FRESNO, Calif. (KFSN) --With a month left before election day, cities across the Valley are scrambling to make a decision on recreational marijuana. Supporters said Proposition 64 would legalize pot and turn it into an industry capable of generating millions of dollars but several local cities want no part.
In Clovis, the city council voted Monday night to ban commercial operations of recreational marijuana and two more Valley cities are on the verge of doing the same. While the future of recreational marijuana is up in the air, some California cities are preparing for its legalization and they are moving to ban and regulate the drug at lightning speed.
"We know that we are not going to keep it out of Hanford," city manager Darrel Pyle said. "But we don't have to condone or support that commercial type of operation."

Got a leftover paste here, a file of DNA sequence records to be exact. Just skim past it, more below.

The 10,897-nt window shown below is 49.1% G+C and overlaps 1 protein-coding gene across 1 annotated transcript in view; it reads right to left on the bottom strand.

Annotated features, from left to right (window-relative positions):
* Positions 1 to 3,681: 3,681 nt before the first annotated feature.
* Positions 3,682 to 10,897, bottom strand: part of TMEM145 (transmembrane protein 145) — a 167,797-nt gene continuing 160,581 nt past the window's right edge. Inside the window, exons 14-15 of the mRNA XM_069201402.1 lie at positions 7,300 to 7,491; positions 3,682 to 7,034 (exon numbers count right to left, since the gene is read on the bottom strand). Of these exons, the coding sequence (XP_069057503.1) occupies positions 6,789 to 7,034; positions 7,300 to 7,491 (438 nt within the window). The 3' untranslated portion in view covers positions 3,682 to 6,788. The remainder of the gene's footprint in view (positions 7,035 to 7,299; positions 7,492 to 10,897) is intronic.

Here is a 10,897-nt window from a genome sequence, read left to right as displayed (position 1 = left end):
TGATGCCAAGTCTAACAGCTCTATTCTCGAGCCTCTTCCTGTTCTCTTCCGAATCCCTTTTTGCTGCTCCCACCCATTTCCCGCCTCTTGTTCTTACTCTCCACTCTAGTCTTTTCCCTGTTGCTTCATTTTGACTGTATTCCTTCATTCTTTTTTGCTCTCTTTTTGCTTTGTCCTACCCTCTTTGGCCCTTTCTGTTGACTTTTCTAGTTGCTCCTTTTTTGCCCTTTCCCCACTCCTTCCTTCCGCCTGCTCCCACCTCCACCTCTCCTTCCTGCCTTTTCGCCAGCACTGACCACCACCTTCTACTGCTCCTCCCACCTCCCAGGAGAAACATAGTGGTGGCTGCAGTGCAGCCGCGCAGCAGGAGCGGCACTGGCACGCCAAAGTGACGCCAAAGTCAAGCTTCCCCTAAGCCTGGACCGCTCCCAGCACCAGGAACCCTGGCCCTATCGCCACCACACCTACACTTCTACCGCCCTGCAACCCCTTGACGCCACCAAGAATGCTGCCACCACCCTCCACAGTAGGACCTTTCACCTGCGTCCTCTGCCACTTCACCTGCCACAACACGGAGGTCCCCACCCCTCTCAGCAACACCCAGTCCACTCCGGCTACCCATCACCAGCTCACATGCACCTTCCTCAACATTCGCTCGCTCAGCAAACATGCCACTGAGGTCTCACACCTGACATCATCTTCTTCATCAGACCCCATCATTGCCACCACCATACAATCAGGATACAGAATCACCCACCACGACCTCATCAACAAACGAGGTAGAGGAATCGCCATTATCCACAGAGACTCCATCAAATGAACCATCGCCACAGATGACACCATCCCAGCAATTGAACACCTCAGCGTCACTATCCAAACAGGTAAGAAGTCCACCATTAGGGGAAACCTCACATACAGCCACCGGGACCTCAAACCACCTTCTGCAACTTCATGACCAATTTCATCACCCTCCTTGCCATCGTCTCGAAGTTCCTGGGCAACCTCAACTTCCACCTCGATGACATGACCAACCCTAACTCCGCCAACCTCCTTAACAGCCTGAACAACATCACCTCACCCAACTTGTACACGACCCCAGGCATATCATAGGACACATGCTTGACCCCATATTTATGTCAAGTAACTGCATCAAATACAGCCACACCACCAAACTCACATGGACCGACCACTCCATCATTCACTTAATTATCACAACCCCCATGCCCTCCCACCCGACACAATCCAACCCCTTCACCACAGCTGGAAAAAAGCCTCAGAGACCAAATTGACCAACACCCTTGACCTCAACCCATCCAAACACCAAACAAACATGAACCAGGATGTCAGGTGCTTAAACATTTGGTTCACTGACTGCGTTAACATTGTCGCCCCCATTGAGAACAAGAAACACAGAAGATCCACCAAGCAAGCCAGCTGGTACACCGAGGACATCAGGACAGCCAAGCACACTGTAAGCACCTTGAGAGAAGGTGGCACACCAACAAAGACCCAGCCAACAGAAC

Proposition 64 would allow adults over 21 to grow up to six plants but other restrictions are left up to cities. Already, Clovis extended regulation on medical marijuana patients to cover recreational pot users as well. The city also voted to ban commercial cultivation and distribution and Lemoore and Hanford are close behind.
"We are concerned about health and safety of residences and the neighbors," Hanford Police Chief Parker Sever said. "With marijuana grows there are a lot of obnoxious things that come with that, including smell the use of chemicals."
But some city council members disagree with the ban. They said economic benefits are too great to pass up, especially if neighboring towns welcome dispensaries with open arms.
"In my opinion, that's kind of restrictive," council member Billy Siegel said. "Especially when we are in a struggling general fund or looking for growth in revenue."
If Prop 64 passes, Siegel doesn't believe the city should interfere with state law and intervene in people's homes.
"I agree with taking this part of it slow," he said. "You don't know what to expect but it's a fine line."
Leaders from all three cities said they can revisit the issue later if Prop 64 does pass and many argue it's better to be stricter now and loosen up the rules down the road.
"There are a lot of revenue pluses," Pyle said. "But there are also a lot of social minuses from the mass recreational use."